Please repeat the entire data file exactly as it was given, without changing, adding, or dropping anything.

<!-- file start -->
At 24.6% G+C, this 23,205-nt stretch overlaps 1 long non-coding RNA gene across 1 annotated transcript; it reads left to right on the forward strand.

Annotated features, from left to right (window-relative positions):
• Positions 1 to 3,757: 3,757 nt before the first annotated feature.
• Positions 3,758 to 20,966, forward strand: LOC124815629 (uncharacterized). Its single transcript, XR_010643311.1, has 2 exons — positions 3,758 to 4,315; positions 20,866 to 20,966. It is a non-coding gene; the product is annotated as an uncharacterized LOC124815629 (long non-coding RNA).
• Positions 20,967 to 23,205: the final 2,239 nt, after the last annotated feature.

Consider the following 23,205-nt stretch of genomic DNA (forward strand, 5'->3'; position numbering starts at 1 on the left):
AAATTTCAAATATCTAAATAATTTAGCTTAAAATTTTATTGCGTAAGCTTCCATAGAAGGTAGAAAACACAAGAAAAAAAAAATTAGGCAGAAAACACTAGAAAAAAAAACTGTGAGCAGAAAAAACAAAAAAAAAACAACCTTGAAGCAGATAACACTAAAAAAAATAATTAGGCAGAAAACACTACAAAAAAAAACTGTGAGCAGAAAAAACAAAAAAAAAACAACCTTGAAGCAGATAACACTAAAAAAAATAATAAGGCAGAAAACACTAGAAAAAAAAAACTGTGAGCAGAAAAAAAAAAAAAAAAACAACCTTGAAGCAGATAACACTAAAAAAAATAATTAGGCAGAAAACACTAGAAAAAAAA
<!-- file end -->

At 24.6% G+C, this 23,205-nt stretch overlaps 1 long non-coding RNA gene across 1 annotated transcript; it reads left to right on the forward strand.

Annotated features, from left to right (window-relative positions):
• Positions 1 to 3,757: 3,757 nt before the first annotated feature.
• Positions 3,758 to 20,966, forward strand: LOC124815629 (uncharacterized). Its single transcript, XR_010643311.1, has 2 exons — positions 3,758 to 4,315; positions 20,866 to 20,966. It is a non-coding gene; the product is annotated as an uncharacterized LOC124815629 (long non-coding RNA).
• Positions 20,967 to 23,205: the final 2,239 nt, after the last annotated feature.

Consider the following 23,205-nt stretch of genomic DNA (forward strand, 5'->3'; position numbering starts at 1 on the left):
AAATTTCAAATATCTAAATAATTTAGCTTAAAATTTTATTGCGTAAGCTTCCATAGAAGGTAGAAAACACAAGAAAAAAAAAATTAGGCAGAAAACACTAGAAAAAAAAACTGTGAGCAGAAAAAACAAAAAAAAAACAACCTTGAAGCAGATAACACTAAAAAAAATAATTAGGCAGAAAACACTACAAAAAAAAACTGTGAGCAGAAAAAACAAAAAAAAAACAACCTTGAAGCAGATAACACTAAAAAAAATAATAAGGCAGAAAACACTAGAAAAAAAAAACTGTGAGCAGAAAAAAAAAAAAAAAAACAACCTTGAAGCAGATAACACTAAAAAAAATAATTAGGCAGAAAACACTAGAAAAAAAA